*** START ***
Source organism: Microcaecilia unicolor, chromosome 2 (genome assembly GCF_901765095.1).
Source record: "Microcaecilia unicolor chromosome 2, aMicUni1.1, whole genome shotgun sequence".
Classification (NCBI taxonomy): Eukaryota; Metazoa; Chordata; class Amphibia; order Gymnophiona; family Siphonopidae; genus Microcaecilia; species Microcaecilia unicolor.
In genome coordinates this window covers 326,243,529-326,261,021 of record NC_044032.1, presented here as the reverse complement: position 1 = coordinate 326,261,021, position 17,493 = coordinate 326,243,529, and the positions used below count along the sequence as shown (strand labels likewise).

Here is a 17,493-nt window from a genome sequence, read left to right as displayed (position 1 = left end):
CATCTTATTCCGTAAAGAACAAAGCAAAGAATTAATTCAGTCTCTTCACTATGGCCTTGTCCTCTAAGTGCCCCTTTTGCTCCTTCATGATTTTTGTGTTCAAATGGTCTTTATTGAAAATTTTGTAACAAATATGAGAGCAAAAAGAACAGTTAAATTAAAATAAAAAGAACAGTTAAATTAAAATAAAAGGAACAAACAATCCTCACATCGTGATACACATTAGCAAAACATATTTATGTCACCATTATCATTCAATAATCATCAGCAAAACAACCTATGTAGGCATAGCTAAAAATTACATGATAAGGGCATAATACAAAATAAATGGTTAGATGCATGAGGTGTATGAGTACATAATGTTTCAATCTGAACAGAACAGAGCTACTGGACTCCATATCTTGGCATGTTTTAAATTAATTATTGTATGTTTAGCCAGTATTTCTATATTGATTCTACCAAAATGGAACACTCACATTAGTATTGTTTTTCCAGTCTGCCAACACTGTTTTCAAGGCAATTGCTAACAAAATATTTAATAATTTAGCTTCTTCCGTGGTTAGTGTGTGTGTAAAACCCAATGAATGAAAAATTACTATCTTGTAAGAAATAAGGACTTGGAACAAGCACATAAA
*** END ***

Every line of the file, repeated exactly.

Source organism: Microcaecilia unicolor, chromosome 2 (genome assembly GCF_901765095.1).
Source record: "Microcaecilia unicolor chromosome 2, aMicUni1.1, whole genome shotgun sequence".
Classification (NCBI taxonomy): Eukaryota; Metazoa; Chordata; class Amphibia; order Gymnophiona; family Siphonopidae; genus Microcaecilia; species Microcaecilia unicolor.
In genome coordinates this window covers 326,243,529-326,261,021 of record NC_044032.1, presented here as the reverse complement: position 1 = coordinate 326,261,021, position 17,493 = coordinate 326,243,529, and the positions used below count along the sequence as shown (strand labels likewise).

Here is a 17,493-nt window from a genome sequence, read left to right as displayed (position 1 = left end):
CATCTTATTCCGTAAAGAACAAAGCAAAGAATTAATTCAGTCTCTTCACTATGGCCTTGTCCTCTAAGTGCCCCTTTTGCTCCTTCATGATTTTTGTGTTCAAATGGTCTTTATTGAAAATTTTGTAACAAATATGAGAGCAAAAAGAACAGTTAAATTAAAATAAAAAGAACAGTTAAATTAAAATAAAAGGAACAAACAATCCTCACATCGTGATACACATTAGCAAAACATATTTATGTCACCATTATCATTCAATAATCATCAGCAAAACAACCTATGTAGGCATAGCTAAAAATTACATGATAAGGGCATAATACAAAATAAATGGTTAGATGCATGAGGTGTATGAGTACATAATGTTTCAATCTGAACAGAACAGAGCTACTGGACTCCATATCTTGGCATGTTTTAAATTAATTATTGTATGTTTAGCCAGTATTTCTATATTGATTCTACCAAAATGGAACACTCACATTAGTATTGTTTTTCCAGTCTGCCAACACTGTTTTCAAGGCAATTGCTAACAAAATATTTAATAATTTAGCTTCTTCCGTGGTTAGTGTGTGTGTAAAACCCAATGAATGAAAAATTACTATCTTGTAAGAAATAAGGACTTGGAACAAGCACATAAA